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Archive for the ‘Cane Use’ Category

Proper Cane Use

February 8, 2017

How to safely use a cane on level surfaces:
  1. The cane should be held on your “good”  side to support the “bad” side.
  2. Step first with the “bad” leg, bringing the cane forward at the same time.
  3. Lean on the cane as needed.

Cane Use

June 15, 2012

Canes should be used to help with balance, increase a person’s base of support, and lessen the load placed on the knees, legs, and feet. However if a cane is going to help achieve these goals it must be used properly.  To walk with a cane on level surfaces a person should:

1.  Hold the cane in the hand on your “good” side, so it give stability to the “bad” side.

2.  Move the cane forward at the same time as you move the side that needs help.

3.  Always have the “good”side take the first step.

Canes can help a person with osteoarthritis walk a little farther.

How to Use a Cane

February 24, 2012

If you have arthritis in both knees, hold the cane in whichever hand feels most natural for you.  If your osteoarthritis effects one knee worse than the other, hold the cane on the side of the least amount of knee pain.  Move the cane with every step.  Your doctor or physical therapist should teach you how to do this.  The cane stays in place as the unaffected leg swings forward.  Move the cane when you move the leg that hurts most.


A cane needs to be strong enough to support your weight, especially if you are experiencing knee pain – so choose wisely.  A small person can get away with an aluminum or wooden cane.  A large person may have no choice but to use a steel or titanium.  The tip is also important.  Make sure the rubber tip is not worn to ensure proper balance.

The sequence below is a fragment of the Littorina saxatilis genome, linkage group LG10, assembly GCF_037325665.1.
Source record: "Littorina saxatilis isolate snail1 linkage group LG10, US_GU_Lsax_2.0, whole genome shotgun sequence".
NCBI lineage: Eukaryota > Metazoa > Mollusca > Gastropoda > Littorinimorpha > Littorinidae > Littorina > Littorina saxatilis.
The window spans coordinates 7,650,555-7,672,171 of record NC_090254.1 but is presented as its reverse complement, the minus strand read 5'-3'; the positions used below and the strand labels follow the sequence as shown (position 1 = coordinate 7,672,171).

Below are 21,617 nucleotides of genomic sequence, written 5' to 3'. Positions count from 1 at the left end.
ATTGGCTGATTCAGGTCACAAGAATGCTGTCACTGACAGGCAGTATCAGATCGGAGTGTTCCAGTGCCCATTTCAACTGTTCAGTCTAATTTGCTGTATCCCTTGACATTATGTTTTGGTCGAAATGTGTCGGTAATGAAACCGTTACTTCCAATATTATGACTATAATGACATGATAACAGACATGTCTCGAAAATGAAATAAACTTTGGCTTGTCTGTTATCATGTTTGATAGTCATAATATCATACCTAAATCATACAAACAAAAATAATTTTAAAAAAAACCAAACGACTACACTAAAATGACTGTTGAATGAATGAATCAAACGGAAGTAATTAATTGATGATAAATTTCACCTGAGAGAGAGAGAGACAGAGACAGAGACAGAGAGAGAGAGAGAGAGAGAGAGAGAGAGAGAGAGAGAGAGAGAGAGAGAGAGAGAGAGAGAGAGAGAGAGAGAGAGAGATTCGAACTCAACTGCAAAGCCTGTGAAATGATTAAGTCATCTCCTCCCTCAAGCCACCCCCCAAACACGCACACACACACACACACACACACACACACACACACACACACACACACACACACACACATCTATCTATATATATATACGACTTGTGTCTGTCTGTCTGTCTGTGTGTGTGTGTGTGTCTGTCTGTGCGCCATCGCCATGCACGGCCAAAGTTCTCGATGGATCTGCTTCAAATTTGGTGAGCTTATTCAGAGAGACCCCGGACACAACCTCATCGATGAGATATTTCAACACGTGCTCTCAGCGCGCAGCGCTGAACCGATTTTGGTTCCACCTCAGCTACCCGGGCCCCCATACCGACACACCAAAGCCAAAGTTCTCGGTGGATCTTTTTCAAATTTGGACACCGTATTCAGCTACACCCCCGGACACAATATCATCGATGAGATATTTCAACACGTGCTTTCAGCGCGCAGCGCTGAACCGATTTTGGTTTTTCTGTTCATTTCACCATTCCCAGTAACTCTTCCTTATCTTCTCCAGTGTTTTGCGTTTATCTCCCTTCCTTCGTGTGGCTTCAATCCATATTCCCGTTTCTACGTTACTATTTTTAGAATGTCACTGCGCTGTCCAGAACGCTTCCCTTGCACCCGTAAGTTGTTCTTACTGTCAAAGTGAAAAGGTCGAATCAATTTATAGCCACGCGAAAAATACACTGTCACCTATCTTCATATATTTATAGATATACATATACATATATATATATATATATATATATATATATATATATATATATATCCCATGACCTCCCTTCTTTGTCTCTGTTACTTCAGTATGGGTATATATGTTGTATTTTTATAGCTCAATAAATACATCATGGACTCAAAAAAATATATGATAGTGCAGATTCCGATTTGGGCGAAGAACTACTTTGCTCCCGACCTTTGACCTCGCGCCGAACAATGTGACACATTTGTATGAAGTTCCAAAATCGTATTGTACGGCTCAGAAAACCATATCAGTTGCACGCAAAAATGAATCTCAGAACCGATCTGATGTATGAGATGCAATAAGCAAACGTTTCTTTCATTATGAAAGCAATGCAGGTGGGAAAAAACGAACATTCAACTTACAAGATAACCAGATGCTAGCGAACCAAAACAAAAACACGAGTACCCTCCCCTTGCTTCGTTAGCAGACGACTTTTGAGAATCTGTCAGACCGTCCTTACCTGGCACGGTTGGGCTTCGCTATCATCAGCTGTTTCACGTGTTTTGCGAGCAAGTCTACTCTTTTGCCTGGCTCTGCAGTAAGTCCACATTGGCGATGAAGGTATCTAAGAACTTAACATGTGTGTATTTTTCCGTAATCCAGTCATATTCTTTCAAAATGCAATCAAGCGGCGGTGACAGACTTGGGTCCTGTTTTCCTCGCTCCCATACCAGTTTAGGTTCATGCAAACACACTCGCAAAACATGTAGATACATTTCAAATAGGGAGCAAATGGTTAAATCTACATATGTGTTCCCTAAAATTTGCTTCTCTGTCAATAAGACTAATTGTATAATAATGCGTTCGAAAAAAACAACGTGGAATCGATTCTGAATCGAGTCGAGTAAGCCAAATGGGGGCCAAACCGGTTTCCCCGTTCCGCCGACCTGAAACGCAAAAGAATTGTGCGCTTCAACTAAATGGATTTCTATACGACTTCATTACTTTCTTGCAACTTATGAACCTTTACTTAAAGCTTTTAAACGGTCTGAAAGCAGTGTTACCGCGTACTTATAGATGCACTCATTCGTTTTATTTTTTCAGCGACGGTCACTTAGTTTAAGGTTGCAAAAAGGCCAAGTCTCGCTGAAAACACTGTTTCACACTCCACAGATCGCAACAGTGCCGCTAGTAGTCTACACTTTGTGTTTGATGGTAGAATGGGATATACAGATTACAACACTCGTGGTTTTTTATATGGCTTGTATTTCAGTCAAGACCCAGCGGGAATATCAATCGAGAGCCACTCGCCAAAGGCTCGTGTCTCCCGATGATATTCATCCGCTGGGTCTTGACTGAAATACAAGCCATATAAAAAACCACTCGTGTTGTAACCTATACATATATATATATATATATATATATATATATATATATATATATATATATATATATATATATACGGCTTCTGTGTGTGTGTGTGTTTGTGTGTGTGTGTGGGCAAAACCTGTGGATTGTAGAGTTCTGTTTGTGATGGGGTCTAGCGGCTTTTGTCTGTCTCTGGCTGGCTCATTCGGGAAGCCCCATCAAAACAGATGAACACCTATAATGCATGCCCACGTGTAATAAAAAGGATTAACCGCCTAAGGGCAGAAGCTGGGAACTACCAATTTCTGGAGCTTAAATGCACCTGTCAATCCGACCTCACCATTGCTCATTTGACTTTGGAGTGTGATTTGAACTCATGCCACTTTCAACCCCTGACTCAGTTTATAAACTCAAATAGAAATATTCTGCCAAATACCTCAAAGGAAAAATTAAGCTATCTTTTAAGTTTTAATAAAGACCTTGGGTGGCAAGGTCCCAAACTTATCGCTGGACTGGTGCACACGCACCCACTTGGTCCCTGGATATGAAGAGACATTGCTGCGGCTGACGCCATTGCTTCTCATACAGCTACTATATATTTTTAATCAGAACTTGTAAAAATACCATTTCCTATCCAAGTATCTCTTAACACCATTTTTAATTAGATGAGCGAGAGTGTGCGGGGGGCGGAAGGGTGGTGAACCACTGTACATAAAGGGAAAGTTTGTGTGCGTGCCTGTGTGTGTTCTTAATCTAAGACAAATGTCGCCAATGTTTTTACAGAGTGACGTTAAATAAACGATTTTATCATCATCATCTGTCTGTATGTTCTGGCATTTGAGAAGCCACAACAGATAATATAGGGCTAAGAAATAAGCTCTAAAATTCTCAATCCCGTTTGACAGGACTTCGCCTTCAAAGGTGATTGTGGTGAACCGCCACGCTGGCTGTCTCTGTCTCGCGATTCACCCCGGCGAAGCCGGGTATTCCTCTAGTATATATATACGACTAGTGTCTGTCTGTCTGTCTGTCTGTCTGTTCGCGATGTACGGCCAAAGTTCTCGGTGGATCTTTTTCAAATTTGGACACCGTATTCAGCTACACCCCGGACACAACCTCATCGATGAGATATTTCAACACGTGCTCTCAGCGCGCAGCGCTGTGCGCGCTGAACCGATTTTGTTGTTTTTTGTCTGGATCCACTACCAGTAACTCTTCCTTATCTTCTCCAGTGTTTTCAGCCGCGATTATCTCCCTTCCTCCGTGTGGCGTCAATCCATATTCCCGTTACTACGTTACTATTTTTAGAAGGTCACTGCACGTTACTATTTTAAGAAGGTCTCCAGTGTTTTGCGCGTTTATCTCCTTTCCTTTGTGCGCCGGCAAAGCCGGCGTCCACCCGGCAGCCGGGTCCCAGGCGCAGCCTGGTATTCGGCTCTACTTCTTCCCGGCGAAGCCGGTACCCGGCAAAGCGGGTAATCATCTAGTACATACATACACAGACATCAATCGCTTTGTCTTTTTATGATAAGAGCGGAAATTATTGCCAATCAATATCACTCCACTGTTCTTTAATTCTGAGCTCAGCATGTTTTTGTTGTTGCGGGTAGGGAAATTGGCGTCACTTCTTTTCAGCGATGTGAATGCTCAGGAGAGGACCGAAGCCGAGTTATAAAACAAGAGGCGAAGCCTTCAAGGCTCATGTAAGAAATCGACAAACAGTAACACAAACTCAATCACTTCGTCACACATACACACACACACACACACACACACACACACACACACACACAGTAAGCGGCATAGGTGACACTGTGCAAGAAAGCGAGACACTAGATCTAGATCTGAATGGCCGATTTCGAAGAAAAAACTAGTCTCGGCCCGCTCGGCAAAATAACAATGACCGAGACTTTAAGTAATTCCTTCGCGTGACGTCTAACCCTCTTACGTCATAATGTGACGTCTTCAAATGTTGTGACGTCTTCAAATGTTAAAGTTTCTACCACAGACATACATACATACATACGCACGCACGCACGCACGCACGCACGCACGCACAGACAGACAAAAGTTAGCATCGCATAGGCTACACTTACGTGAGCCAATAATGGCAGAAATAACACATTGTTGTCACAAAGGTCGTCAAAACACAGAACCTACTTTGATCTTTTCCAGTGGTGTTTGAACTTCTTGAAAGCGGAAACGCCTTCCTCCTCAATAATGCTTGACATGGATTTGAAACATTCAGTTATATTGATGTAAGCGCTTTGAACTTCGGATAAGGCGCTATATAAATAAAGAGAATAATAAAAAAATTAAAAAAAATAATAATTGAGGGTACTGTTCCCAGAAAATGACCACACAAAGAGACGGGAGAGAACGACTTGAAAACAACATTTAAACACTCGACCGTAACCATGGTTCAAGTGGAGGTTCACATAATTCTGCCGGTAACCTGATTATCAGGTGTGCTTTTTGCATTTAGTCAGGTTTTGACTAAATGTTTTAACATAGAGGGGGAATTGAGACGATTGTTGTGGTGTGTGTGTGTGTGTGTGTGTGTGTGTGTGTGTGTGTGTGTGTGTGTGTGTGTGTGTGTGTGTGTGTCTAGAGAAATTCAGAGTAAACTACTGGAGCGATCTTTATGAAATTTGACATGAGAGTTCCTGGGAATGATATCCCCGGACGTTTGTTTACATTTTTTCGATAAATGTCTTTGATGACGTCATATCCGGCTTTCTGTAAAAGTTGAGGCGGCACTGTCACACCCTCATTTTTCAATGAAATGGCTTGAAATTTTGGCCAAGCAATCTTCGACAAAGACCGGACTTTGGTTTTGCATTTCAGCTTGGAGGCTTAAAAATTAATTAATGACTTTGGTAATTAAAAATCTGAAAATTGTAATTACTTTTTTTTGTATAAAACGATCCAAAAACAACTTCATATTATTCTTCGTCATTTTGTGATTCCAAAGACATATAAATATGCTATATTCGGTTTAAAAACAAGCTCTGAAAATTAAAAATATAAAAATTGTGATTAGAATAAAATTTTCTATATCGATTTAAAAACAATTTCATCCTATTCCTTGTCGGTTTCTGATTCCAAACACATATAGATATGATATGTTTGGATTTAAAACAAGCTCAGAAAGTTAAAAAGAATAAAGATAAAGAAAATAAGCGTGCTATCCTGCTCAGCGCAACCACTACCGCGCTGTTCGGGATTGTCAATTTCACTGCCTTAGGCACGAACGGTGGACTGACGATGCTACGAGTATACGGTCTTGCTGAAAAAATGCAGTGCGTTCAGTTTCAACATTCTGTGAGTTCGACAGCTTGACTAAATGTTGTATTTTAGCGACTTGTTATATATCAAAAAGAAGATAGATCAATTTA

Using a cane can make life easier for people with arthritis.  However when a cane is too short it will throw the user off balance and cause them to lean to one side.  If a cane is too long it will be awkward to walk with it and the cane will be harder to lift.  Generally speaking a cane should come up to the bend in your wrist.


Choose a grip that feels right in your hand.  The type and size of the grip depends on you.  If you experience hand pain, wrist pain,  or have trouble when grasping things with your hands and fingers then try using a larger grip.  Canes are a great help for knee osteoarthritis.

The Annals of the Rheumatic Diseases published in November of 2011 that cane use can increase function and decrease knee pain in patients with knee osteoarthritis.

Patients with knee osteoarthritis were divided into two groups: a cane group and a non-cane group.  They were studied over a two-month period.  Data like energy expenditure, pain levels, and general health was gathered during six-minute walking tests.

The study concluded that patients will experience a decrease in pain and an increase in function by using a cane.  Also that prescriptions for canes need to take into consideration that patients will expend substantially more energy during their first month of cane use.  And then as the patient gets used to using a cane that energy level will taper off to inconsequential measures.


A.Jones, et al. Impact of Cane Use on Pain, Function, GEneral Health and Energy Expenditure During Gait in Patients with Knee Osteoarthritis: a Randomized Controlled Trial.   Annals of Rheumatic Diseases 2012;71:172-179 doi:10.1136/ard.2010.140178